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COVID-19 and the marginalization of Iranian women

COVID-19 has adversely impacted many segments of society across the globe, including Iranian women. Some fear the damage will be permanent.

It is not easy to work in a segregated economy while coping with the impact of sanctions and a global pandemic — Iranian women have never been this vulnerable. Women constitute one-fifth of the employed population in Iran. Their share of jobs is roughly below 20%. Many Iranian women work menial tasks to support their families, which means they work without a contract in seasonal or part-time jobs. Thus, they are not receiving either benefits or insurance. Iranian authorities call these jobs "unofficial employment," a category that exists outside the jurisdiction of Iran's labor code. The conditions discourage many women from seeking employment. Thus, their participation rate in the labor force remains low. According to the International Labor Organization, only one of every five Iranian women participates in the labor force.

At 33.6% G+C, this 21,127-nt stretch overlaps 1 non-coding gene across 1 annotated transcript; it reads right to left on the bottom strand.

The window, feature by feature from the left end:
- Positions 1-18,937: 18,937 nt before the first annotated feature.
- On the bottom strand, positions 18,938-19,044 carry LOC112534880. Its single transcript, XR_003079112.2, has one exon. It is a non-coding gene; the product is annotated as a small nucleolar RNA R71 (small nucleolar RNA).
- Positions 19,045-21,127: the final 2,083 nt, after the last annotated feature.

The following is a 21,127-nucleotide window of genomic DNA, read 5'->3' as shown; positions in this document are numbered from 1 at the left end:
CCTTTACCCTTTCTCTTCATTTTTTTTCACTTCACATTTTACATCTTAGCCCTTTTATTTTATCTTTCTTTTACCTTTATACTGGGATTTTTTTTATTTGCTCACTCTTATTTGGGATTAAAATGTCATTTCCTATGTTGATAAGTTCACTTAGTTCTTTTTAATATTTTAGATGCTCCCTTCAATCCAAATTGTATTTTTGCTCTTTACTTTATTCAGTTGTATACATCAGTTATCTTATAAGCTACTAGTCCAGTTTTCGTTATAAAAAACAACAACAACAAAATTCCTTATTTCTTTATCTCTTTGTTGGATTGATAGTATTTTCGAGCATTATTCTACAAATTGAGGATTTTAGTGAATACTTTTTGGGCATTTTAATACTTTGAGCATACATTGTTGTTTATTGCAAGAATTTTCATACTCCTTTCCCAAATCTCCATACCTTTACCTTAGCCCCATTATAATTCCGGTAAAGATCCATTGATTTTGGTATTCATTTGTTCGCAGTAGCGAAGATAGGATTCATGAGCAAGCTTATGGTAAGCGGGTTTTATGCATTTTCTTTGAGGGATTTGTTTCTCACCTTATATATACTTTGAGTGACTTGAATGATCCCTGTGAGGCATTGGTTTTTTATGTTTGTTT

Even when they enter the market, a job is not guaranteed. Women's unemployment rate is twice that of men. The Statistical Center of Iran's (SCI) last pre-pandemic quarterly report in fall 2019 estimates the unemployment rate for women is 17% compared to 7.9% for Iranian men nationwide. In the province of Tehran, the most cosmopolitan region of the country, young women seeking employment were facing an astonishing unemployment rate of 45%. The unemployment rate for men in the same age group has been 17% in the province of Tehran. Iranian women's position in the labor market had already been vulnerable when the coronavirus pandemic began. Now, the magnitude of the negative impact of the global pandemic on Iranian women is disturbing, and so is the government's lack of response.

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